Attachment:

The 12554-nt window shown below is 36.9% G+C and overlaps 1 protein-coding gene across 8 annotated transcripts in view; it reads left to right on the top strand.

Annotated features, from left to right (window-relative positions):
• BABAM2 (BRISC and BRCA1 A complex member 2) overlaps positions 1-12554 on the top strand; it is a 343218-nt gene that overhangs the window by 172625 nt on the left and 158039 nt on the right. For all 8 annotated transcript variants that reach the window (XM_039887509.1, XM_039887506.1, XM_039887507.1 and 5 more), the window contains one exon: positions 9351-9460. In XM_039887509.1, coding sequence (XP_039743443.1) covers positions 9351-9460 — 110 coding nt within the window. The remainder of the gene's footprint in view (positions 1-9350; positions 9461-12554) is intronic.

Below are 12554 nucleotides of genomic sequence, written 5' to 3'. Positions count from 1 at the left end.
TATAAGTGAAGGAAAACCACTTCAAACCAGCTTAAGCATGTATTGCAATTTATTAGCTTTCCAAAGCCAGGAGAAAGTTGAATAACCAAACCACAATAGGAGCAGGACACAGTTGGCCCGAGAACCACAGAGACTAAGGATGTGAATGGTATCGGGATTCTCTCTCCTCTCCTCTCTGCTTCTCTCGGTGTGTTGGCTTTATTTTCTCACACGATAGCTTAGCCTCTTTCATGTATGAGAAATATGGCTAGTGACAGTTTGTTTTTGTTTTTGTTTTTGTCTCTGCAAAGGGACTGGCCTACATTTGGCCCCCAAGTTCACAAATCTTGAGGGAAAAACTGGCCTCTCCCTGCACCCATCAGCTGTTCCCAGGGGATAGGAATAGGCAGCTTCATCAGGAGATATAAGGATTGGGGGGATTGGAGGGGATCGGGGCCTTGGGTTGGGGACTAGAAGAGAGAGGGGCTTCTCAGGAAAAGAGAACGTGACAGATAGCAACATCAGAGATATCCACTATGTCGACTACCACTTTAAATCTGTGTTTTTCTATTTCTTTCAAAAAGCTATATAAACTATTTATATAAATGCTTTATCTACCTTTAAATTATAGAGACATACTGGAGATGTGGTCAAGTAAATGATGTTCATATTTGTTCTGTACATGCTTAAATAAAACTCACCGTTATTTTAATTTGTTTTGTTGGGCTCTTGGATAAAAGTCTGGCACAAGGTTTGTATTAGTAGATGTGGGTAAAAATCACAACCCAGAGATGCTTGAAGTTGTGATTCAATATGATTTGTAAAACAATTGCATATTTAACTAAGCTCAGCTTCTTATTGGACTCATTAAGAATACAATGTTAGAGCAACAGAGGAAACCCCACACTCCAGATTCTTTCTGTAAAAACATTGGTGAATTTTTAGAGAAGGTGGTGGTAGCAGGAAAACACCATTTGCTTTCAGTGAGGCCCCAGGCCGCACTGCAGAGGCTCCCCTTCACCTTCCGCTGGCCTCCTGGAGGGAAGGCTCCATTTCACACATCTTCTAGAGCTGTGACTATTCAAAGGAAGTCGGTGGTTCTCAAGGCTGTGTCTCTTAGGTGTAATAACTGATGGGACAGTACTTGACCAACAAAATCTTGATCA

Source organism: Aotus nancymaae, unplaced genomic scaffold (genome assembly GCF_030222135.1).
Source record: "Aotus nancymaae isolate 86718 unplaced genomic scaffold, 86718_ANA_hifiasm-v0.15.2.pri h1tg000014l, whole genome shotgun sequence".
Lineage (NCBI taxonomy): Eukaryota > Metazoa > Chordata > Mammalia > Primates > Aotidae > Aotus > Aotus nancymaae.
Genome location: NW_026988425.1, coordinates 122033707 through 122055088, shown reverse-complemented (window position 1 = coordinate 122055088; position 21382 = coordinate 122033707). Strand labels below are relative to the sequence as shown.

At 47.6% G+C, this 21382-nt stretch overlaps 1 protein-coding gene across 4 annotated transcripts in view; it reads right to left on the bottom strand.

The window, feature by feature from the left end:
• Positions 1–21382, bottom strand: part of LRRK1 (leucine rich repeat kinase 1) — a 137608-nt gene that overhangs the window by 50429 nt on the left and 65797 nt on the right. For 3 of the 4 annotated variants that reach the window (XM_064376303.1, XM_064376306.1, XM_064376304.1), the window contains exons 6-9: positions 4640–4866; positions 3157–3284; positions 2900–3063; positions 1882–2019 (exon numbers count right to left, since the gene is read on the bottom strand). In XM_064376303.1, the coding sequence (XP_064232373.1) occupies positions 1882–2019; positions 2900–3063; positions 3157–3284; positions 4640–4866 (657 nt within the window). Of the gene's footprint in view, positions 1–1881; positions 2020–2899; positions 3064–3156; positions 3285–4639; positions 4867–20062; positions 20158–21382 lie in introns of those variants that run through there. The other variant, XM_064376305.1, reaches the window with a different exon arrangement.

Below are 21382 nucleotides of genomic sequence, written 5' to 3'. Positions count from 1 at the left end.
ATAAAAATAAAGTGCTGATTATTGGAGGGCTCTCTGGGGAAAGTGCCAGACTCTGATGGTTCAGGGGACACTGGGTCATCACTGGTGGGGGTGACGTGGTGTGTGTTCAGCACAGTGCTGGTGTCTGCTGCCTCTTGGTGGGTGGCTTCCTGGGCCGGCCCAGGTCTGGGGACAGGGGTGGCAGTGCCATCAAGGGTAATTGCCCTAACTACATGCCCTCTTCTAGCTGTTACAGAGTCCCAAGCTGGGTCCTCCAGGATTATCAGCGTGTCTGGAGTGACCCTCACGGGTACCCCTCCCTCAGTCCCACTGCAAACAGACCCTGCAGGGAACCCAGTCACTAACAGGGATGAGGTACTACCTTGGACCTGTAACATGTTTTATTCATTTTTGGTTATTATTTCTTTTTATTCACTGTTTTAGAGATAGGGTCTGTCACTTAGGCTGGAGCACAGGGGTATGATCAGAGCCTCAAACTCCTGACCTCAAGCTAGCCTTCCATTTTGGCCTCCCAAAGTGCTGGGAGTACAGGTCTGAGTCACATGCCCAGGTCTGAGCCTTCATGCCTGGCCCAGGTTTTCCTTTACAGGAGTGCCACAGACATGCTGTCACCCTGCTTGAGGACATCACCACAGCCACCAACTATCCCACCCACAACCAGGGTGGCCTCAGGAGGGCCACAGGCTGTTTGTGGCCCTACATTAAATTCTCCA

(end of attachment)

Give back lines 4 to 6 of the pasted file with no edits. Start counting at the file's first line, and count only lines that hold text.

Below are 12554 nucleotides of genomic sequence, written 5' to 3'. Positions count from 1 at the left end.
TATAAGTGAAGGAAAACCACTTCAAACCAGCTTAAGCATGTATTGCAATTTATTAGCTTTCCAAAGCCAGGAGAAAGTTGAATAACCAAACCACAATAGGAGCAGGACACAGTTGGCCCGAGAACCACAGAGACTAAGGATGTGAATGGTATCGGGATTCTCTCTCCTCTCCTCTCTGCTTCTCTCGGTGTGTTGGCTTTATTTTCTCACACGATAGCTTAGCCTCTTTCATGTATGAGAAATATGGCTAGTGACAGTTTGTTTTTGTTTTTGTTTTTGTCTCTGCAAAGGGACTGGCCTACATTTGGCCCCCAAGTTCACAAATCTTGAGGGAAAAACTGGCCTCTCCCTGCACCCATCAGCTGTTCCCAGGGGATAGGAATAGGCAGCTTCATCAGGAGATATAAGGATTGGGGGGATTGGAGGGGATCGGGGCCTTGGGTTGGGGACTAGAAGAGAGAGGGGCTTCTCAGGAAAAGAGAACGTGACAGATAGCAACATCAGAGATATCCACTATGTCGACTACCACTTTAAATCTGTGTTTTTCTATTTCTTTCAAAAAGCTATATAAACTATTTATATAAATGCTTTATCTACCTTTAAATTATAGAGACATACTGGAGATGTGGTCAAGTAAATGATGTTCATATTTGTTCTGTACATGCTTAAATAAAACTCACCGTTATTTTAATTTGTTTTGTTGGGCTCTTGGATAAAAGTCTGGCACAAGGTTTGTATTAGTAGATGTGGGTAAAAATCACAACCCAGAGATGCTTGAAGTTGTGATTCAATATGATTTGTAAAACAATTGCATATTTAACTAAGCTCAGCTTCTTATTGGACTCATTAAGAATACAATGTTAGAGCAACAGAGGAAACCCCACACTCCAGATTCTTTCTGTAAAAACATTGGTGAATTTTTAGAGAAGGTGGTGGTAGCAGGAAAACACCATTTGCTTTCAGTGAGGCCCCAGGCCGCACTGCAGAGGCTCCCCTTCACCTTCCGCTGGCCTCCTGGAGGGAAGGCTCCATTTCACACATCTTCTAGAGCTGTGACTATTCAAAGGAAGTCGGTGGTTCTCAAGGCTGTGTCTCTTAGGTGTAATAACTGATGGGACAGTACTTGACCAACAAAATCTTGATCA

Source organism: Aotus nancymaae, unplaced genomic scaffold (genome assembly GCF_030222135.1).